Element 102 in our International Year of the Periodic Table series is nobelium, named after the founder of the Nobel Prizes and an element whose discovery was contested by three different teams of scientists.

Nobelium is named after Alfred Nobel, the Swedish inventor of dynamite and the founder of the Nobel Prizes. A team of scientists from Sweden were the first to claim its discovery, in 1957, but this was disputed. The trouble with trying to make superheavy elements is that their atoms can exist for just seconds or even fractions of seconds. Because of this, scientists working on discovering these elements often have to identify them by looking for characteristic elements that the element they’re looking for is predicted to decay into.

Another issue for the discovery of superheavy elements is that other, independent teams of scientists generally need to replicate the discovery before it can be confirmed. This was the problem for the Swedish team – an American team in Berkeley was unable to replicate the results that they had seen.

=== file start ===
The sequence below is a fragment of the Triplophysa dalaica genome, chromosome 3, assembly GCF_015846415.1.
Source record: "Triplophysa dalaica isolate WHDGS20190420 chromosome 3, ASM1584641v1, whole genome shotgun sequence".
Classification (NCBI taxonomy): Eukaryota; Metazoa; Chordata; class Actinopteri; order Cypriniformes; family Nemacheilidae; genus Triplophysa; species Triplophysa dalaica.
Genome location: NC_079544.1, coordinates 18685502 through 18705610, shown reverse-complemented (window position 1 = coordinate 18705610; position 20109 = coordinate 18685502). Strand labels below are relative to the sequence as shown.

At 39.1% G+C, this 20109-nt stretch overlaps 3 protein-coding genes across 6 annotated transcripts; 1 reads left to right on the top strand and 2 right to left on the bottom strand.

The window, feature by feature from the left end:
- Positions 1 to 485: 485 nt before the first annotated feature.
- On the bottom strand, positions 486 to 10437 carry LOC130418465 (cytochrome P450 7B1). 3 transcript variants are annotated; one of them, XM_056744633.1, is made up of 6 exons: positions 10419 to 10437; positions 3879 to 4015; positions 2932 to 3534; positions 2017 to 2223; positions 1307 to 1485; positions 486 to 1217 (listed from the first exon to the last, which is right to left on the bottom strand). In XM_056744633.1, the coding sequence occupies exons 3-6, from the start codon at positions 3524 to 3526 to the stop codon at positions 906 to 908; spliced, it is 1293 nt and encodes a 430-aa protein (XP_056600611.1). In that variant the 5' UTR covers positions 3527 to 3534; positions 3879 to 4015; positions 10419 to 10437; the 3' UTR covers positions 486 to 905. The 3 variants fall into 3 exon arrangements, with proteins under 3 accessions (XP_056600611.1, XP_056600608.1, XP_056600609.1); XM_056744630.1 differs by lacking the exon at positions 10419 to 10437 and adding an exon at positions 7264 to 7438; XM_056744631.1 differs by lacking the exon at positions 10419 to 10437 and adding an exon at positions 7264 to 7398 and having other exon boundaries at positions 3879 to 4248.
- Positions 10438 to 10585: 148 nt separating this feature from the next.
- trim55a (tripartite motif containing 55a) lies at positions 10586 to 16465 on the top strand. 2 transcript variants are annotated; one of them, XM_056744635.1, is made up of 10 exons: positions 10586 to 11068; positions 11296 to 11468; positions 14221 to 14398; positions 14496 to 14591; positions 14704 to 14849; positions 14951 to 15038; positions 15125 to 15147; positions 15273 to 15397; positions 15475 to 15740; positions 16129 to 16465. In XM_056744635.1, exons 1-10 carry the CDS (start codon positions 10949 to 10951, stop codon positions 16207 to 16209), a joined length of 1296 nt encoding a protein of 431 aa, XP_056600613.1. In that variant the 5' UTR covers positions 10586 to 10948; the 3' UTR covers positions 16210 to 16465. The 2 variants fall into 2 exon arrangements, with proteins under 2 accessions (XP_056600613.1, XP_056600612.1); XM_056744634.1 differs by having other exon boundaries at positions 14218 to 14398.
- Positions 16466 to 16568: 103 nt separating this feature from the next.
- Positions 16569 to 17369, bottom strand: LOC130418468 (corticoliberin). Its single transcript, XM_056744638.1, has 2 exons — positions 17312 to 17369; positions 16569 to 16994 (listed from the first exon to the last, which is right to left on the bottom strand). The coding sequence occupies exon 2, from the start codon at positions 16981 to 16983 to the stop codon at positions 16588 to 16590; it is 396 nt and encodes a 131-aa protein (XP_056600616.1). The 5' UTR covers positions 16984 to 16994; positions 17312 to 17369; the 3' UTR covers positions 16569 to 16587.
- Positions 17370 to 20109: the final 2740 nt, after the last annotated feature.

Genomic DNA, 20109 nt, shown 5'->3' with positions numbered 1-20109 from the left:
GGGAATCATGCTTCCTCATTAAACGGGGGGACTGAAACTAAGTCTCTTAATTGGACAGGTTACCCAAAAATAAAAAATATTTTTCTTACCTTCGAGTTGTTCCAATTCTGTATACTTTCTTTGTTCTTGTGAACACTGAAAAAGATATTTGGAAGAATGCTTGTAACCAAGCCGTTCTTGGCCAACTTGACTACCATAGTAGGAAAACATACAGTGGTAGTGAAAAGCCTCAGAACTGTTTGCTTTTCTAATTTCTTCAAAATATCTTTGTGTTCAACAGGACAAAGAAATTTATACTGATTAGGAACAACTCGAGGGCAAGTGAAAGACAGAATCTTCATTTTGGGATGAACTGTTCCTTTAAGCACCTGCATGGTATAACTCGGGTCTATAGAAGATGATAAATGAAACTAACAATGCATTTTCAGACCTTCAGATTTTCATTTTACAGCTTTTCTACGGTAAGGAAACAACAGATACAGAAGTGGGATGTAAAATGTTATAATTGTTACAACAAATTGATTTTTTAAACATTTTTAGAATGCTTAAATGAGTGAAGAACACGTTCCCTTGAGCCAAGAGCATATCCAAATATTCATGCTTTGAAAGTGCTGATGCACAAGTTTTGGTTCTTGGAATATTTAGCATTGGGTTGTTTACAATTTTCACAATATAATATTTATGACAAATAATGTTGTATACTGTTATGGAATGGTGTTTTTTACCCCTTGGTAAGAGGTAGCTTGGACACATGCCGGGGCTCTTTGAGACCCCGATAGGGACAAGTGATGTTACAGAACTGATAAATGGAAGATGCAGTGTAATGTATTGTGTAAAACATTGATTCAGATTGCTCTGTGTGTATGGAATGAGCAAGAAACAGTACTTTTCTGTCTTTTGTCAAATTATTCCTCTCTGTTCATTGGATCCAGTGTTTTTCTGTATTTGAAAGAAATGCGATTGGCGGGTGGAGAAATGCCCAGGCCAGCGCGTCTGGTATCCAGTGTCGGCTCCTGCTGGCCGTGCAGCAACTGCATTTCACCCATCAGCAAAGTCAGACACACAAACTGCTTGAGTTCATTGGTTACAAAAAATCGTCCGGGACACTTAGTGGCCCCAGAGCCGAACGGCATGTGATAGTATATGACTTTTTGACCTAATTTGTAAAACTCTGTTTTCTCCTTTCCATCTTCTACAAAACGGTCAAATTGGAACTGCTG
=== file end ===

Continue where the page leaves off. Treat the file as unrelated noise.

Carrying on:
The Swedish team, later retracted their claim, seemingly leaving the road clear for the Berkeley team to stake their claim. They claimed to have discovered element 102 in 1958; though the Swedish team’s work had been shown to be erroneous, the Berkeley team decided they would still use their suggested name for the new element: nobelium.

But the story doesn’t end there. Meanwhile, Russian scientists had been trying to create element 102, and in the early 1960s racked up a series of results which strongly evidenced its creation. They proposed the name joliotium for the element, after Marie Curie’s Nobel Prize-winning daughter, Irene Joliot-Curie.

For several decades, both names for the element were used in different parts of the world. Eventually, in 1992, IUPAC, the body that presides over element discoveries, somewhat controversially ruled that only the Russian team had provided strong evidence of the creation of the element. In the arguments that followed this ruling, which included arguments over the names of several other subsequent elements, the decision was eventually made to retain the name ‘nobelium’ for the element. So, despite the Russian team getting the credit for discovering the element, the Swedish and American teams ended up with the name they’d suggested on the periodic table.

Remember, you can keep track of all of the previous entries in this series on the site here, or on the Royal Society of Chemistry’s dedicated page.